For God so loved the world that He gave His only Son, that whoever believes in him should not perish but have eternal life. John 3:16 RSV
I’m a great fan of “The Chosen;” you know that. This series’ wonderful depiction of Jesus as a real person—someone who laughs and cries and jokes and is weary and, above all, gets us—has captured my heart and lifted my faith as no other depiction ever has. So when I found out they were doing a Christmas show, I ran to the computer to buy a ticket.
It did not disappoint. But there was a moment that took my breath away.
Mary and Joseph walk into the famous stable—he with his arms loaded with blankets and cloths, she waddling slowly, bent in pain. He sets his burden down and begins to make ready a space. No bed, not even a pile of straw. He picks up a shovel and begins to clean manure off the stable floor.
I shuddered—as, I would guess, every mother watching did. I was born a city girl, but I’ve lived here forty years. I’ve owned horses. I’ve shoveled my share of stalls, as you no doubt have, too. We know how impossible it is to get a barn hospital-clean, how the stench and the dirt remain in the walls and the floor. To lie down in such a filthy place and give birth–! We recoil in horror. Yet that is how it happened, how God chose to come to this world.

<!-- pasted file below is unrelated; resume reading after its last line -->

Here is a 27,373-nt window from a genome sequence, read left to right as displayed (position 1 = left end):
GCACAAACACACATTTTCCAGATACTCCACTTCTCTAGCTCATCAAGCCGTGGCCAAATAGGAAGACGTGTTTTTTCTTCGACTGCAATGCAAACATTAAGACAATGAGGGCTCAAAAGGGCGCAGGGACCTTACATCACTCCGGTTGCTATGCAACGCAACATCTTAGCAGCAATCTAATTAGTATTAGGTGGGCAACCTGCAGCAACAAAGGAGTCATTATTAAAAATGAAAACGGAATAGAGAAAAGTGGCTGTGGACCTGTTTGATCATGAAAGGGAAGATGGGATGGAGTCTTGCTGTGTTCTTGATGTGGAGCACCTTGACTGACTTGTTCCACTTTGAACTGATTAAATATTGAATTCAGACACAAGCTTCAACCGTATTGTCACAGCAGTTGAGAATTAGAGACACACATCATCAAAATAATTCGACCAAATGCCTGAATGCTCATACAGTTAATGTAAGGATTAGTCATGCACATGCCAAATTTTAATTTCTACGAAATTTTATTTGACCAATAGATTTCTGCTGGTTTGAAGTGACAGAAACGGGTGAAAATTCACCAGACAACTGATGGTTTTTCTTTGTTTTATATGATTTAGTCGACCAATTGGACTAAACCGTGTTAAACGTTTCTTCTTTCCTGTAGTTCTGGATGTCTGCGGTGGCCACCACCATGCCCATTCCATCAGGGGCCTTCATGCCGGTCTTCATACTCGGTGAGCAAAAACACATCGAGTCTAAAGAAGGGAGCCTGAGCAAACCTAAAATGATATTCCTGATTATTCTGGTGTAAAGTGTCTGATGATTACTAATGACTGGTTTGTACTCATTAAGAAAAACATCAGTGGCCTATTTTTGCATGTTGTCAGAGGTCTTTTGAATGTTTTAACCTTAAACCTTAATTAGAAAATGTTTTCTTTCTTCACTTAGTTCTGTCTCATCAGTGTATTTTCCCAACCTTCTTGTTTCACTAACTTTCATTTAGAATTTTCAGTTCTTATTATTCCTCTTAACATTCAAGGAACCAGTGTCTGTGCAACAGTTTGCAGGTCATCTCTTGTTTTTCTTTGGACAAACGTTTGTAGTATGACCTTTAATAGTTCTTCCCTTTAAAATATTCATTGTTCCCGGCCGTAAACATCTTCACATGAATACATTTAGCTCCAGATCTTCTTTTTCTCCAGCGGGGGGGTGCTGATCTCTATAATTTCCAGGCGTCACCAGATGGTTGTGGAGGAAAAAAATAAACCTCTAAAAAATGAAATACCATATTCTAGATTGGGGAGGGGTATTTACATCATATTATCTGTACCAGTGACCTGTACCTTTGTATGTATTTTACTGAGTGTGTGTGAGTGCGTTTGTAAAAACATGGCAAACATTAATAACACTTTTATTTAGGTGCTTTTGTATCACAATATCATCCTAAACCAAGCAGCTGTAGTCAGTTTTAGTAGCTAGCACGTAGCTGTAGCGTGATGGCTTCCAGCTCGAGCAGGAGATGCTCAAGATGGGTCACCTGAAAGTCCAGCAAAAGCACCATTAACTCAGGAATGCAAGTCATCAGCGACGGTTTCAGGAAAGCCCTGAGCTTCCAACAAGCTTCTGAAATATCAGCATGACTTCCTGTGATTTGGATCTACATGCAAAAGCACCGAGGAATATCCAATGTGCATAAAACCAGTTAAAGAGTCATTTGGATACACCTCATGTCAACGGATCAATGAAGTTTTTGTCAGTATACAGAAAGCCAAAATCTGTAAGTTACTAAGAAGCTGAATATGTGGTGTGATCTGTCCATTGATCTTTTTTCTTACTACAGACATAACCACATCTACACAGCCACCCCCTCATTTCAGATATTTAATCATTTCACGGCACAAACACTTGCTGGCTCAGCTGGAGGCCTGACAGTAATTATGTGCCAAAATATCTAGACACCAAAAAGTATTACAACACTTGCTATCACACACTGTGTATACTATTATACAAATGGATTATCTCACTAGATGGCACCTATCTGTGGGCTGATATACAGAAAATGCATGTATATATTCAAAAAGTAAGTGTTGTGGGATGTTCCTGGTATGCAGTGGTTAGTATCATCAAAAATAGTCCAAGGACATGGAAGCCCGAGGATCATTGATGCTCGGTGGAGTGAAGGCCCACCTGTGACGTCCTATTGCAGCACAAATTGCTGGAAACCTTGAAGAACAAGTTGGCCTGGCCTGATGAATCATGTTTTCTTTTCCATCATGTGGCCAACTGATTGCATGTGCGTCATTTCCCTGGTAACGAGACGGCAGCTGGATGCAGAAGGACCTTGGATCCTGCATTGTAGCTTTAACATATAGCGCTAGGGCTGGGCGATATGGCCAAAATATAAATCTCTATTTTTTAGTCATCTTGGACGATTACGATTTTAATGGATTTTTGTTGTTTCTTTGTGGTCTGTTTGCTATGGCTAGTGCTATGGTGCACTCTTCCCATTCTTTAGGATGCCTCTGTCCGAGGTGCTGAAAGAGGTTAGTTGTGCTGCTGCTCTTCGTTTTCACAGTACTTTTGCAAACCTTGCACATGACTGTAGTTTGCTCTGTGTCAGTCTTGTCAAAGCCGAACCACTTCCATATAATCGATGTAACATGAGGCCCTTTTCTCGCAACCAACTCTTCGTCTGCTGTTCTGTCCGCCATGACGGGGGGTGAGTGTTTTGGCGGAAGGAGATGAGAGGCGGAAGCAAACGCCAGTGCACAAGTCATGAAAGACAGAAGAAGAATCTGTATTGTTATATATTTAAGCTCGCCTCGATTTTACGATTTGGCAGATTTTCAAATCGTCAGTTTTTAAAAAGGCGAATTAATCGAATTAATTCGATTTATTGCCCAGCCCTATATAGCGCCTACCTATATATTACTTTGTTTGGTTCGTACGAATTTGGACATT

“…though he was God,” writes Paul, “(he) did not demand and cling to his rights as God, but laid aside his mighty power and glory, taking the disguise of a slave and becoming like men.” (Philippians 2:6,7)
King of kings, Lord of lords. Creator of a universe so vast and mysterious we can’t wrap our human minds around it. But He wanted no barriers between us and Him. He wanted to understand us so completely that he became one of us. Completely.